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Excessive Sleeping: Symptoms, Social Impact, Medication

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More often than not, we hear people around us complain about their inability to sleep (insomnia) but what we do not often get to hear about is those who sleep too much.

Known as hypersomnolence or hypersomnia, it is a condition that leads to constant daytime fatigue and drowsiness as well as prolonged night time sleeps. As the name implies, what it means is that a patient will usually go through repeated bouts of sleep, which he or she will not be able to resist without proper treatment and intervention. While there is no scientifically or medically proven cause for the onset of this ailment, it is known to affect adolescents more than adults.

excessive sleeping

A woman sleeping | Photo – BlackDoctor

It doesn’t matter if the patient had a good night sleep or not, the conditions make them take naps throughout the day. They could have excessive drowsiness at the most inopportune times including meal times and even in the middle of a conversation. Keep reading on to know more about the symptoms and treatment of this condition according to Lybate.


There are several symptoms that can point to hypersomnia including anxiety, restlessness and a sense of increased irritation even in the most normal, everyday situations due to a perceived lack of sleep and constant state of drowsiness. Other symptoms include loss of appetite, hallucination, slow thinking and slow speech.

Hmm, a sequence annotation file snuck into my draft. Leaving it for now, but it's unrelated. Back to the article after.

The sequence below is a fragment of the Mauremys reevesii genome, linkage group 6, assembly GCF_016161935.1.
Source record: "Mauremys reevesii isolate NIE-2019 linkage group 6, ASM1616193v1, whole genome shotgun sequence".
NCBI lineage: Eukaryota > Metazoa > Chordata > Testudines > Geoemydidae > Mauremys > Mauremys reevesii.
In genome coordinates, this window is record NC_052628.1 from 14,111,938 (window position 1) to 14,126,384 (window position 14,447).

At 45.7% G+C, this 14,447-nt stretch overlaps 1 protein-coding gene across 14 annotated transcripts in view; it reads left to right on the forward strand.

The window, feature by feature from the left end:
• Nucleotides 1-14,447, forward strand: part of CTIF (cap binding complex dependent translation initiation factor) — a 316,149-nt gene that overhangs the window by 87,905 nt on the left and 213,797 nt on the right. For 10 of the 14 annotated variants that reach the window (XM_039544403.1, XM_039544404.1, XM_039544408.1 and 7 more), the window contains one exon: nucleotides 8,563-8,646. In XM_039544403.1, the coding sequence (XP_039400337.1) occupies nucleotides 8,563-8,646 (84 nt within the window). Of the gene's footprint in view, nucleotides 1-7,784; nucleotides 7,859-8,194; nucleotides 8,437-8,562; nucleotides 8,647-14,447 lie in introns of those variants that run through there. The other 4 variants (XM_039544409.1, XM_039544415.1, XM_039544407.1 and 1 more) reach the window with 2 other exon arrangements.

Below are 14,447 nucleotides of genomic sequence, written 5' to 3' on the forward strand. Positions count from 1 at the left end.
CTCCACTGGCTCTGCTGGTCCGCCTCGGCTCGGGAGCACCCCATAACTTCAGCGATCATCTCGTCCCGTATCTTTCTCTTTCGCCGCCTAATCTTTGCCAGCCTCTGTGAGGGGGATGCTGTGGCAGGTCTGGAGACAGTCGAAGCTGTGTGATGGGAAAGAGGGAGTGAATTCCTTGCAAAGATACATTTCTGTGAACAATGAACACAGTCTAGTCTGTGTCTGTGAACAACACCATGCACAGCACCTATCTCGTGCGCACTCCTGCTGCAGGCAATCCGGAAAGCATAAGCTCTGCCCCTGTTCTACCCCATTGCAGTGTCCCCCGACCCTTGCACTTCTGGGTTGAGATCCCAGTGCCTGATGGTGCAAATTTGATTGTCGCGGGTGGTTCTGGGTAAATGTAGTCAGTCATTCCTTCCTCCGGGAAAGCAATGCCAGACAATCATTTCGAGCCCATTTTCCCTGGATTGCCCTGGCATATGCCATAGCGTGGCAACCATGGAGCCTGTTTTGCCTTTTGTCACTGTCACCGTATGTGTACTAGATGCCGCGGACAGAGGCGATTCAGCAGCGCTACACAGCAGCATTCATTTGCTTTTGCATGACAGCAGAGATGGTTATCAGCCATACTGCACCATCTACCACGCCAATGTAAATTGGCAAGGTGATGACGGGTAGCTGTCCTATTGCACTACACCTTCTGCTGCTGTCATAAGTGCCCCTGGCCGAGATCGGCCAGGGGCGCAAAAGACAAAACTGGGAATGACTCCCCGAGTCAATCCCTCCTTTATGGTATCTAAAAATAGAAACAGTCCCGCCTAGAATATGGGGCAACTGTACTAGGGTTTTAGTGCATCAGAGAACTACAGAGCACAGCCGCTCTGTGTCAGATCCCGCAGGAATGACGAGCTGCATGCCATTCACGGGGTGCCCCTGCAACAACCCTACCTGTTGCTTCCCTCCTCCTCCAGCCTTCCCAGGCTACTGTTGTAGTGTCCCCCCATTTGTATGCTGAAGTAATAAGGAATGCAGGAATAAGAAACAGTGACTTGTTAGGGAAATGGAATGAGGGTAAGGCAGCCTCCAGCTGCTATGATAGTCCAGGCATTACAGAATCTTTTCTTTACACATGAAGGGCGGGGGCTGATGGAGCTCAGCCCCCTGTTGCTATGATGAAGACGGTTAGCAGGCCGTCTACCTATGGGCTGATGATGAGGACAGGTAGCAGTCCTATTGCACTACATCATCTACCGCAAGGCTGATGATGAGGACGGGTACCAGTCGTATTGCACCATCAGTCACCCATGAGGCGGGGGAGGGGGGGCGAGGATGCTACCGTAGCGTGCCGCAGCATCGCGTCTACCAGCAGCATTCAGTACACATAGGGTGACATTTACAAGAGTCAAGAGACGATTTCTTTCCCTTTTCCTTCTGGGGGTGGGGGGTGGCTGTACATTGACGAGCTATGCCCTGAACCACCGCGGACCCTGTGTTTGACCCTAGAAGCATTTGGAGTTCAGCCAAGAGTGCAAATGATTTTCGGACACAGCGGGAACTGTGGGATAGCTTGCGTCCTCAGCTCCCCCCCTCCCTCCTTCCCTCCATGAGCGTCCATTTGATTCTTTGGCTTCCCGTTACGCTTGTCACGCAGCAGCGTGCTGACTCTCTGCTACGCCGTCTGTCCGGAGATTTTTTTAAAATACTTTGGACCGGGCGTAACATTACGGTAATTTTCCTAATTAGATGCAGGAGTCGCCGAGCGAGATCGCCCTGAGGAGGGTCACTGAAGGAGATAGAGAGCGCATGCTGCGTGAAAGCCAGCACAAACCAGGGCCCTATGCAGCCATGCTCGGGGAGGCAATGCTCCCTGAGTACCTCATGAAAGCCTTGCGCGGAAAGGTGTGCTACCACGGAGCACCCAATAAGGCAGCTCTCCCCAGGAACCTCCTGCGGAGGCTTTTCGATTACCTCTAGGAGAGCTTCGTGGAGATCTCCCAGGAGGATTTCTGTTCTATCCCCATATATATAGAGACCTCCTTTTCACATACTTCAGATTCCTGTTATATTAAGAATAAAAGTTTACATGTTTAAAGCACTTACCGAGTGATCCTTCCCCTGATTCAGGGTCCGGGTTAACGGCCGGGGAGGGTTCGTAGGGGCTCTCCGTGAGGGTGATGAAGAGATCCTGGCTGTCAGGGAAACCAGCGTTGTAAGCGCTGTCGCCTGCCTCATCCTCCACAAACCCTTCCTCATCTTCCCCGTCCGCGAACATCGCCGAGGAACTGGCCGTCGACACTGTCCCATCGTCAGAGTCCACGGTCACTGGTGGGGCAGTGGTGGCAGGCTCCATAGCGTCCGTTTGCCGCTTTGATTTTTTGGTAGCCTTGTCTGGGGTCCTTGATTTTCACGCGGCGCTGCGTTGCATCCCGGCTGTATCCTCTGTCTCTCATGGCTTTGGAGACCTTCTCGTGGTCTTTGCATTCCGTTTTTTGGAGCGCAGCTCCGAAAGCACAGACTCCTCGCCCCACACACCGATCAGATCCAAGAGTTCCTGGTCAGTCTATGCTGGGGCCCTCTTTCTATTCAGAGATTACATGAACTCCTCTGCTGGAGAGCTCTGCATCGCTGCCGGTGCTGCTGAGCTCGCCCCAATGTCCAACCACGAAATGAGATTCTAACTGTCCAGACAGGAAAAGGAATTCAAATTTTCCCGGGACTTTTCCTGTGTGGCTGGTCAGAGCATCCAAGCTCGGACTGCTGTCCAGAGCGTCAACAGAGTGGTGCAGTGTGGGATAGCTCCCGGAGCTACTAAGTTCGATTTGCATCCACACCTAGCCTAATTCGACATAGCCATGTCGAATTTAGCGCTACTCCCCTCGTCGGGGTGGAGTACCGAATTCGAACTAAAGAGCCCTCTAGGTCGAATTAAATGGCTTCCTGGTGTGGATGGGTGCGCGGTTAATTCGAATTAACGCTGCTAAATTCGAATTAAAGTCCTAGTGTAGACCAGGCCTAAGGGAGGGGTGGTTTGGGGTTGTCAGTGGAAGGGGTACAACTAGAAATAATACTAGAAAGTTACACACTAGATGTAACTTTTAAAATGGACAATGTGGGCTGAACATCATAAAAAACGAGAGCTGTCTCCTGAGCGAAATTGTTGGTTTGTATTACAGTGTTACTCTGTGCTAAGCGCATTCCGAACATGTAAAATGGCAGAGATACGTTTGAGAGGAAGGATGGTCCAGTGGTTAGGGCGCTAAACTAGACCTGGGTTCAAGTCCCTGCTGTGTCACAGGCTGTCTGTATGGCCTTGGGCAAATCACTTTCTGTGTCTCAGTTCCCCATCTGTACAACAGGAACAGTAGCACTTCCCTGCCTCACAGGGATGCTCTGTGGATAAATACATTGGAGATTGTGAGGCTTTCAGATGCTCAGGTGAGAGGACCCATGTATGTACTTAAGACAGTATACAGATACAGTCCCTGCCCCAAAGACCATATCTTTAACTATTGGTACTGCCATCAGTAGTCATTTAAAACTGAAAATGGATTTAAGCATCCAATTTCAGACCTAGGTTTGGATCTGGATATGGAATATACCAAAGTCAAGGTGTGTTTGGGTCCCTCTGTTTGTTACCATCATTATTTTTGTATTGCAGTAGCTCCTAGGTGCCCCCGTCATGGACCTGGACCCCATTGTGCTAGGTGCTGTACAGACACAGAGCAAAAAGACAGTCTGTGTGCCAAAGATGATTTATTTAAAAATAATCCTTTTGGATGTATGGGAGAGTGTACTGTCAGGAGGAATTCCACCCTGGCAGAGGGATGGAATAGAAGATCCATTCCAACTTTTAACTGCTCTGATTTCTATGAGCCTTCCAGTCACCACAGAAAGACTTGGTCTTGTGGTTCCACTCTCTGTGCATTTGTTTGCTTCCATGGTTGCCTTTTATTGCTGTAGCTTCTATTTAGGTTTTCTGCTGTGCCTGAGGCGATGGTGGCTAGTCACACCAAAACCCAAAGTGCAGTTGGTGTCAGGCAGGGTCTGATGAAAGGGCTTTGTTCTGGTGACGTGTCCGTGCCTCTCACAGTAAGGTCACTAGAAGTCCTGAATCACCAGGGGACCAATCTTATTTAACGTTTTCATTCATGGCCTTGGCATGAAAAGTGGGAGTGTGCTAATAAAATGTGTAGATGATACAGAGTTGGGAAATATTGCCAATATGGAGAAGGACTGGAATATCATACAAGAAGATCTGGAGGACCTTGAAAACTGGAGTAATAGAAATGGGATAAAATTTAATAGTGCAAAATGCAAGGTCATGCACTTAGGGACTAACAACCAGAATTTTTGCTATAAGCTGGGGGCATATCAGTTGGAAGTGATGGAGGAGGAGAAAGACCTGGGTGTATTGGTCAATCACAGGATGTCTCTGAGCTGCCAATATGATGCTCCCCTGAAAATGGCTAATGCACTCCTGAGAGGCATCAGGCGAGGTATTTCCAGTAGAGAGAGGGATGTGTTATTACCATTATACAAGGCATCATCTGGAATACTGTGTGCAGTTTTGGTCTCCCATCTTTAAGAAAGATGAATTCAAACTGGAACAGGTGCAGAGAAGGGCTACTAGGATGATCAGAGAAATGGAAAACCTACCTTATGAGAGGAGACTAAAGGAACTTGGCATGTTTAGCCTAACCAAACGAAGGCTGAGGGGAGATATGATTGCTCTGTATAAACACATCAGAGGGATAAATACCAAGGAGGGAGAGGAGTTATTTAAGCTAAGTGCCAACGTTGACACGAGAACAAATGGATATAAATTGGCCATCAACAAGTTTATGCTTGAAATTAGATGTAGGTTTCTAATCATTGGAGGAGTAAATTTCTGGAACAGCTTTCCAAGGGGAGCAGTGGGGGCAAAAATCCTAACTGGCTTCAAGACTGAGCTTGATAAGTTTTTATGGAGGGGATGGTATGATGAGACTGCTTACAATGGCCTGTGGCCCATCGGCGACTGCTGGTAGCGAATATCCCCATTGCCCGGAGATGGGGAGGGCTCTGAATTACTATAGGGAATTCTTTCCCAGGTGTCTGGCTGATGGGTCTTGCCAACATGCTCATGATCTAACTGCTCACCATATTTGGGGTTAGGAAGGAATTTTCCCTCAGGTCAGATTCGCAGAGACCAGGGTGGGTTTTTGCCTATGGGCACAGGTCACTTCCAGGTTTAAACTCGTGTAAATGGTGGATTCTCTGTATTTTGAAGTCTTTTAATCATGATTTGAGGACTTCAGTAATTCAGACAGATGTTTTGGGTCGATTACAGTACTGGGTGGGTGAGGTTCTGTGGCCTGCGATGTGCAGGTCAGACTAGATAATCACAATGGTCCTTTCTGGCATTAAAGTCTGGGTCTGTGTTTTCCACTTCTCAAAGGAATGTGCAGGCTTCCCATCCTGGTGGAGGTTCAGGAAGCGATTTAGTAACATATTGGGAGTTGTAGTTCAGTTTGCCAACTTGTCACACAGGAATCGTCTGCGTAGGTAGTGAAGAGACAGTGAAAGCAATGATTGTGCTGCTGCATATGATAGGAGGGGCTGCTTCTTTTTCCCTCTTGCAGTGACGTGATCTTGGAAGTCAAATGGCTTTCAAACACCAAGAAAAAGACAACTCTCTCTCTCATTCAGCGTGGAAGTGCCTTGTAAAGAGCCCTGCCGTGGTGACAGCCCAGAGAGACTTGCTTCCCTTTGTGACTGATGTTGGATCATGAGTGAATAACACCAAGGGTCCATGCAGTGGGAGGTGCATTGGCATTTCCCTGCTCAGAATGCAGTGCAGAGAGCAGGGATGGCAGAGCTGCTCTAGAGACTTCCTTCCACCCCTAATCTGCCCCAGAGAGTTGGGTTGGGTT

Social impact:

As expected, a patient of hypersomnia will have a decreased interaction on social platforms and lose basic functionality because of the constant urge to sleep. Not only that, considering that the patient’s coherent thinking and speaking may deteriorate and there is the possibility of the sense of irritability and restlessness displayed while interacting with others.


In most cases, it is best to go about this condition by treating the symptoms with medication prescribed by a doctor. The doctor may prescribe stimulant medication that will help in keeping the system awake for longer periods at a time. The doctor will also stress on the time of the day when these must be ingested so that nighttime sleep is not affected in any way. These medicines include amphetamines, which are usually prescribed for patients suffering from ADHD or attention deficit hyperactivity disorder. This medicine is usually given in controlled doses so as to keep the patient alert for longer periods of time. Other medicines include clonidine, antidepressants, bromocriptine, monoamine oxidase inhibitors and levodopa.

The medical information provided in this article is provided as an information resource only. This information does not create any patient-physician relationship and should not be used as a substitute for professional diagnosis and treatment.

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